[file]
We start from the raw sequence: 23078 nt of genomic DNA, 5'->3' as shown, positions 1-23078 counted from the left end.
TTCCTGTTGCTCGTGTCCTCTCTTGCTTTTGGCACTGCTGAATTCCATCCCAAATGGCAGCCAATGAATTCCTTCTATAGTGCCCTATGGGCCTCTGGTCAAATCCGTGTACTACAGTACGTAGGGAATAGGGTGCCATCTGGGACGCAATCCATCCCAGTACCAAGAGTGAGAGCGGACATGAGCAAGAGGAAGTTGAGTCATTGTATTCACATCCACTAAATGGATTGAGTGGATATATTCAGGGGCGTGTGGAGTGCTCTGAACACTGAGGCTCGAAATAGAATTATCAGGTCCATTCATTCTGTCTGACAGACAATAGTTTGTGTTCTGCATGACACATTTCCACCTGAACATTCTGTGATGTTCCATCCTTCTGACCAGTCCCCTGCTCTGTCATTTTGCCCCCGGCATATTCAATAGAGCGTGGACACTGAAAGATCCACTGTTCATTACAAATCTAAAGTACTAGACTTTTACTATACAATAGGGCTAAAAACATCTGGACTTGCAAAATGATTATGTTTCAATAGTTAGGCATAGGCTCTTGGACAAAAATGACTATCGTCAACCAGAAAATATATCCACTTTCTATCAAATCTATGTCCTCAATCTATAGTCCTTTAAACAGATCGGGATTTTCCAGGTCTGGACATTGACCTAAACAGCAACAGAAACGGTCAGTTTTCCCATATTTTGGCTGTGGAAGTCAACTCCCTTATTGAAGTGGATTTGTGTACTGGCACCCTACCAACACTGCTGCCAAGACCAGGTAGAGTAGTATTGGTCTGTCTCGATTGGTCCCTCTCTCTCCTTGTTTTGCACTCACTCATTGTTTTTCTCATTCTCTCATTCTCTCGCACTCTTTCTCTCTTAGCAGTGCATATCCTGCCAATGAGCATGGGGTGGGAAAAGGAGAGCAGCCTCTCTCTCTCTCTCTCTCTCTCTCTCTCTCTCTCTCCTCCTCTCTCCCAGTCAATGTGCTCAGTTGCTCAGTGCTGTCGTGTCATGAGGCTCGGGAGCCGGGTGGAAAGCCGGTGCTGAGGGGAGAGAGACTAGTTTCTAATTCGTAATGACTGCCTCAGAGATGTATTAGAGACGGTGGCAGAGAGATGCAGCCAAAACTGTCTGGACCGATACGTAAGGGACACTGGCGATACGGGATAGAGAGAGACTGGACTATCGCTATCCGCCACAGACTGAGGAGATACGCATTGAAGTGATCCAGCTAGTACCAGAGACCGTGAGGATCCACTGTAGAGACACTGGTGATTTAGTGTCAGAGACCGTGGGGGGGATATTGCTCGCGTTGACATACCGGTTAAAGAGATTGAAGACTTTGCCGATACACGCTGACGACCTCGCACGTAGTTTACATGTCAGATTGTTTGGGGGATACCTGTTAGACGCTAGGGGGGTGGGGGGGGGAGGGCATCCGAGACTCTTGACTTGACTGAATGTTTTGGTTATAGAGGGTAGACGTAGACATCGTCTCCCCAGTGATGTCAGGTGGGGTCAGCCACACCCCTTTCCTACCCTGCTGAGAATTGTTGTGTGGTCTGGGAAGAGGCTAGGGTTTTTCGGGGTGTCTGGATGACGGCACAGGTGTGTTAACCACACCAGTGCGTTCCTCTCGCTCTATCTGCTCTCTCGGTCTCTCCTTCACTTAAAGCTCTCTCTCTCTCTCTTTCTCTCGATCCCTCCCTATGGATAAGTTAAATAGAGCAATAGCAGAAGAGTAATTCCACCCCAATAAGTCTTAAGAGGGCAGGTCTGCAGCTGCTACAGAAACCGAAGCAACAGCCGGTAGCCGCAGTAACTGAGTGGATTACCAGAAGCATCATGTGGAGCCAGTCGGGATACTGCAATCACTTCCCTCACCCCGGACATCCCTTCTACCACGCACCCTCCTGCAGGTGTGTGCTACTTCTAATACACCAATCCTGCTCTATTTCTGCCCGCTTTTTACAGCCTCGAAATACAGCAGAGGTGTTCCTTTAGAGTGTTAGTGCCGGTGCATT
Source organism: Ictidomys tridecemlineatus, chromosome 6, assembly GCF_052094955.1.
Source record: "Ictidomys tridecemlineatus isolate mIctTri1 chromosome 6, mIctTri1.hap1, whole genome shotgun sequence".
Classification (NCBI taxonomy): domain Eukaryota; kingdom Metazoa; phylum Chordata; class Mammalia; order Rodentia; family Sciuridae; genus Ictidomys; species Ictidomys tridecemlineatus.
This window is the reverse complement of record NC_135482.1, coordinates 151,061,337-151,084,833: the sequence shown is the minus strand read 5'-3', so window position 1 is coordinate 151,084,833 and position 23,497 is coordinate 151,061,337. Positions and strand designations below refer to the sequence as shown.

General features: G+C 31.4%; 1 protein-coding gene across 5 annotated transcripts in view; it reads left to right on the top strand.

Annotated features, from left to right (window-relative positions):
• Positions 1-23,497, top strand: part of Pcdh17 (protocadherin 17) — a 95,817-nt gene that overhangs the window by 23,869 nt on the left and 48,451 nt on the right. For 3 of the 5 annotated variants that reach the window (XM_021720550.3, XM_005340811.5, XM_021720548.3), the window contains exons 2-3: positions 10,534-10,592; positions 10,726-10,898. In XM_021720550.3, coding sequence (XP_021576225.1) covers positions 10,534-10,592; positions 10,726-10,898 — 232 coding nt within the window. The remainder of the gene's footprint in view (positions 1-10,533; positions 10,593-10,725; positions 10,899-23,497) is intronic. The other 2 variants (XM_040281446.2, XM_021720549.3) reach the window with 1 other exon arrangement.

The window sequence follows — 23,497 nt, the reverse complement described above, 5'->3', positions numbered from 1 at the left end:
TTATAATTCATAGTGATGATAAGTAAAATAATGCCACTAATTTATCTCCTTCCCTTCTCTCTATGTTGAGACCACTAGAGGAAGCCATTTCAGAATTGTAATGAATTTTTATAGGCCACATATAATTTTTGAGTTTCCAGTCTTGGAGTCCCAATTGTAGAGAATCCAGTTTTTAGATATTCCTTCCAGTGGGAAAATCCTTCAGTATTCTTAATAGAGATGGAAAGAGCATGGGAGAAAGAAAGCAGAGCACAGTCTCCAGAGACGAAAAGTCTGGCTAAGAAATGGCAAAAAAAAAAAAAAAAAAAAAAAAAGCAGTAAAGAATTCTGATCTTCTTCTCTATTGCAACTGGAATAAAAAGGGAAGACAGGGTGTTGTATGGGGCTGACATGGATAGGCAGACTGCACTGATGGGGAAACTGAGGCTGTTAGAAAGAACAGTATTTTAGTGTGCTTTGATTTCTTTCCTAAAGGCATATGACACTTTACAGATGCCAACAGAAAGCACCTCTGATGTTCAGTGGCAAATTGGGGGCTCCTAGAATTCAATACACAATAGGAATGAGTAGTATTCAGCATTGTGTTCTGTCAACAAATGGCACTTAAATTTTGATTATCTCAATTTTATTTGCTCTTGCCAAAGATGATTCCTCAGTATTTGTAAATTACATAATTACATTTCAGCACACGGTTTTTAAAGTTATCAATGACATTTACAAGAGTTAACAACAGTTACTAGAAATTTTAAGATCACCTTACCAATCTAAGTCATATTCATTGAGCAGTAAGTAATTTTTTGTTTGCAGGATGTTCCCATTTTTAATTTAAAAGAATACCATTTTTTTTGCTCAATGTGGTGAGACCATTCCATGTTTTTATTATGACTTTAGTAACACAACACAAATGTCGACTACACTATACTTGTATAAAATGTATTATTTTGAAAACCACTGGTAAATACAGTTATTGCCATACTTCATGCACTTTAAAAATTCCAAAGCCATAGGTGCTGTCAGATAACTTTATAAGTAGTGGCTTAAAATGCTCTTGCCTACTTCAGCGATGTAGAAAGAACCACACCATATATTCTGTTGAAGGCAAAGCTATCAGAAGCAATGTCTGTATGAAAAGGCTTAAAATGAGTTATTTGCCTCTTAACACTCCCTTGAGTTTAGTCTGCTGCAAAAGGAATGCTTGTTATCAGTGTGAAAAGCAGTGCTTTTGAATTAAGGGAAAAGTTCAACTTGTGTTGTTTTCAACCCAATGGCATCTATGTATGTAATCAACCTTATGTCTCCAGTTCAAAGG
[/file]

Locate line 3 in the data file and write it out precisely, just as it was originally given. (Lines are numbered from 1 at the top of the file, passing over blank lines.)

Source organism: Ictidomys tridecemlineatus, chromosome 6, assembly GCF_052094955.1.